Gun to my head – I had to pick a single non-US stock market to be invested in for the next ten years and I cannot touch the money in between, which one would I pick?
I don’t even need to think twice about it, the answer is Brazil.
I would be shocked if, by the mid-point of 2023 ten years from now, this country hasn’t become an economic powerhouse. Of course, things can happen politically that may get in the way of that, but that’s investing, that’s life.
Brazilian stocks are mired in the midst of a bear market that began in 2007 and have given back more than half of their gains from the 2009 global lows. Some perspective in the chart snapshot below:
Brazil (along with all of Latin America and most of the emerging markets) has been a horrendous stock market over the last three years.
After doubling in 2009, the IBOVESPA index began to sag the following year. Brazilian stocks are down 25% over the last three years and 20% just since the start of 2013 – a slow-motion crash that almost no one is talking about. The main reasons for this is the huge drop in commodity demand and the economic slowdown of its big trading partner, China. Much of Brazil’s growth output comes from selling commodities to the far east and a lot of the economy is still dependent on that, although this will change.
Another contributing factor to Brazilian stocks’ massive underperformance is the country’s current leadership. In 2011, Brazil elected its first female president, Dilma Rousseff, who also happens to have been a Marxist guerilla back in the day. The government has become highly involved with the massive commodity and banking concerns that dominate the Brazilian stock indices, sometimes to the point where it is actually issuing strategic or operational directives. These giant corporations, like Vale, Petrobras, Banco Do Brasil, Itau Unibanco and Banco Bradesco, make up a great deal of the market capitalization of the country’s stock market.
Petrobras, for example, is one of the worst-run, most mismanaged oil companies on the planet, including both private and other state-run concerns. There’ve been instances where its been forced by politicians to procure supplies and equipment from Brazilian suppliers rather than from the most competitive vendors. In terms of the banks, government officials are leaning on the ones they control and banks in the private sector all the time to achieve political aims. In the latest twist, foreign banks like Credit Suisse are being muscled out of the capital markets and issuance business thanks to a misguided attempt to steer more market share to local companies.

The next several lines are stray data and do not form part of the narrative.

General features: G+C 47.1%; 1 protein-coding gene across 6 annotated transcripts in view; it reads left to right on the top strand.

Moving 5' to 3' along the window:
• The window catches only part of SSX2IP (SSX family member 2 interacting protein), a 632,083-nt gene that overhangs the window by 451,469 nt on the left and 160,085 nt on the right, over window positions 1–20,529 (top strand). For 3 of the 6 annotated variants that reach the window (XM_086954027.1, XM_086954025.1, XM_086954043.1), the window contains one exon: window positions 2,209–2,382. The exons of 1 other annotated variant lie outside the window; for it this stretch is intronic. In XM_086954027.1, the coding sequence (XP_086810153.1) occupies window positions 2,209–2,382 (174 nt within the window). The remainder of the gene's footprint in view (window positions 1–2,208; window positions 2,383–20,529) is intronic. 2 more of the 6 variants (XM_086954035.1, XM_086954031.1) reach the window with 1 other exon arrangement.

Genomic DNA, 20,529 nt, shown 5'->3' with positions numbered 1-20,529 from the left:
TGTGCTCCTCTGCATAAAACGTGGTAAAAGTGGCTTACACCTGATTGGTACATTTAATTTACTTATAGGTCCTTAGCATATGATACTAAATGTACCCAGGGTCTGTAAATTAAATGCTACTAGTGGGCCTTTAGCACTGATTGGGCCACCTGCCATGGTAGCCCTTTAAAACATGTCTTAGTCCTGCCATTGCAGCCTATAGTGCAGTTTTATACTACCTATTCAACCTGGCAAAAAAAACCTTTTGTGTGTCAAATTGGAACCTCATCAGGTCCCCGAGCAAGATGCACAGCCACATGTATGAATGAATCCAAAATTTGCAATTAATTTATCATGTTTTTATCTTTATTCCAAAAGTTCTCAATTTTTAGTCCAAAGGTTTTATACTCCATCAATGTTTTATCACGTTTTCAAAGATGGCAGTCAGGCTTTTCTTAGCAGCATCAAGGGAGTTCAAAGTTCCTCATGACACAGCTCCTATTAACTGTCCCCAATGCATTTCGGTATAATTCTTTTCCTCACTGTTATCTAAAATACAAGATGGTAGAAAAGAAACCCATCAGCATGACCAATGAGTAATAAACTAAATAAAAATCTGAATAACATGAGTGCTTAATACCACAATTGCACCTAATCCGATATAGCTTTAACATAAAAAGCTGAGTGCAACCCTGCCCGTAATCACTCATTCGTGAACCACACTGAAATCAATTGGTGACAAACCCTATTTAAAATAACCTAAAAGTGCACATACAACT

Brazil’s primary challenges at the moment are poverty and inflation. While millions have joined the middle class over the last 15 years, 13 million Brazilian households are still living in the subhuman conditions of the favela slums. This while the government builds world-class soccer stadiums to prepare for both the World Cup in 2014 and the Summer Olympics in 2016. In the meantime, because the currency (the real) held up better than others from 2009 to 2011, it has gotten too strong and inflation has become an issue again. The Brazilian central bank has been hiking rates, attempting to bring inflation down below its 4.5% target. Most Latin American countries are deathly afraid of inflation given their epic battles with prices and default in the 20th century – this has meant extreme conservatism in monetary policy and, in recent years, subpar GDP growth.
In my opinion, these very real negatives are the signs of adolescence and economic immaturity that we can always expect to see as a developing country awkwardly finds its legs to stand up on. Trade protectionism and jittery financial bourses are eventually seen to be a passing phase as politicians are inevitably forced to understand the greater benefit of open markets, global influence and foreign investment. In addition, these negatives are very well known at this point.